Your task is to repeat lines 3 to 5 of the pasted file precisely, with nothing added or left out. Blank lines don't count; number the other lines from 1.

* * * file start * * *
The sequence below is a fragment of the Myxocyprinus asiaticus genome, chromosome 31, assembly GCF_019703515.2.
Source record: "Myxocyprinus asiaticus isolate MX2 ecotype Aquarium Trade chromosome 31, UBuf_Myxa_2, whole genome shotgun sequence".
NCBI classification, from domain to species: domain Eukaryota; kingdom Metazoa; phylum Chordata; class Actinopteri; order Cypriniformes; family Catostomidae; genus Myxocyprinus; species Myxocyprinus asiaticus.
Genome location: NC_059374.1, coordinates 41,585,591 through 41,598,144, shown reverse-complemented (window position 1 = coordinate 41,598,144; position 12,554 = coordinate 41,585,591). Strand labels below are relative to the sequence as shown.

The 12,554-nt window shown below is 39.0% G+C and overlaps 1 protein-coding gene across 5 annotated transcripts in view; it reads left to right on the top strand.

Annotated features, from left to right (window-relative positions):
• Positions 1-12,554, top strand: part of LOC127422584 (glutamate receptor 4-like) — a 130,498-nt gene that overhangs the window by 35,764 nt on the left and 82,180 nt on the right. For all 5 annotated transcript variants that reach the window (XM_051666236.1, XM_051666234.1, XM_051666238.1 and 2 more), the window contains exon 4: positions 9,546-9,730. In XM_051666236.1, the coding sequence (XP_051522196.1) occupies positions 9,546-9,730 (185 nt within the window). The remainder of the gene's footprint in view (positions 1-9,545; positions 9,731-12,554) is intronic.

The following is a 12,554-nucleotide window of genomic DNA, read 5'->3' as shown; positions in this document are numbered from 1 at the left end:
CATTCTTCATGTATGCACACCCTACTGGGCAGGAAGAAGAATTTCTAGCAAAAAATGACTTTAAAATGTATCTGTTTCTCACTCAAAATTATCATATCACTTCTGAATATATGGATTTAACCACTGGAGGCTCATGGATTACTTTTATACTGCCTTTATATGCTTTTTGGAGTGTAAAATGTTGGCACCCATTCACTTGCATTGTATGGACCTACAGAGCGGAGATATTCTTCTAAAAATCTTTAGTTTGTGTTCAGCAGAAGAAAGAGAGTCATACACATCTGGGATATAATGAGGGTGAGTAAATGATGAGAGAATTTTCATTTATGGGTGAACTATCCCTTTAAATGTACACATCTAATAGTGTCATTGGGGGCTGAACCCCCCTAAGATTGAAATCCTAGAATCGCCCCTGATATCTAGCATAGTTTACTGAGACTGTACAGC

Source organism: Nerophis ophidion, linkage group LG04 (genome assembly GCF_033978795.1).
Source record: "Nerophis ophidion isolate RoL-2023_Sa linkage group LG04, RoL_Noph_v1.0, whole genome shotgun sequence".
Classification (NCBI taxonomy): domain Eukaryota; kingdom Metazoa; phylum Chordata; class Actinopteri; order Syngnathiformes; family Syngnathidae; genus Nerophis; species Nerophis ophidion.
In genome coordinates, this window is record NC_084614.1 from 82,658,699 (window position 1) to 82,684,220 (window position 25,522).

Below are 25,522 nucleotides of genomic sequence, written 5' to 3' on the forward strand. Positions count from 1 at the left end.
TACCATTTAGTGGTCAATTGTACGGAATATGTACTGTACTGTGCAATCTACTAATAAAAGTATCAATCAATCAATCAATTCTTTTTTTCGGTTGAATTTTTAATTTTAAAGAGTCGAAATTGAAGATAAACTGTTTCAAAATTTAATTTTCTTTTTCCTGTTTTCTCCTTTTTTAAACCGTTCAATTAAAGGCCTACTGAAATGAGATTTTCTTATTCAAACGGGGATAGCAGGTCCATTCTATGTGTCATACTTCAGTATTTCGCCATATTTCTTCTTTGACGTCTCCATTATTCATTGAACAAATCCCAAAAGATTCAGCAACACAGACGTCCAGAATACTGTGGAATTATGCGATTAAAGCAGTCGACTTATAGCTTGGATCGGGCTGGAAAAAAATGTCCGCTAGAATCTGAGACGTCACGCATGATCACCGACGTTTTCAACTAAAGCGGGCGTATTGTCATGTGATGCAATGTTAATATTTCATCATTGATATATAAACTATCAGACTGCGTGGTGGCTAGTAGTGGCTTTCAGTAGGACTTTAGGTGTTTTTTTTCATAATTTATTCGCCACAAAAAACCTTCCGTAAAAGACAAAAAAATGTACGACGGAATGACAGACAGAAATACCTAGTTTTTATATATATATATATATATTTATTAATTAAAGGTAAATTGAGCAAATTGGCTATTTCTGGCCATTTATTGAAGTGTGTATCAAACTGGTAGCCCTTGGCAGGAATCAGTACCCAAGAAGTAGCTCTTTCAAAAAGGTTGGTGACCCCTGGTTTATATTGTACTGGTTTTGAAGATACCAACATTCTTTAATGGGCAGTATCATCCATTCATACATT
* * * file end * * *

NCBI classification, from domain to species: domain Eukaryota; kingdom Metazoa; phylum Chordata; class Actinopteri; order Cypriniformes; family Catostomidae; genus Myxocyprinus; species Myxocyprinus asiaticus.
Genome location: NC_059374.1, coordinates 41,585,591 through 41,598,144, shown reverse-complemented (window position 1 = coordinate 41,598,144; position 12,554 = coordinate 41,585,591). Strand labels below are relative to the sequence as shown.

The 12,554-nt window shown below is 39.0% G+C and overlaps 1 protein-coding gene across 5 annotated transcripts in view; it reads left to right on the top strand.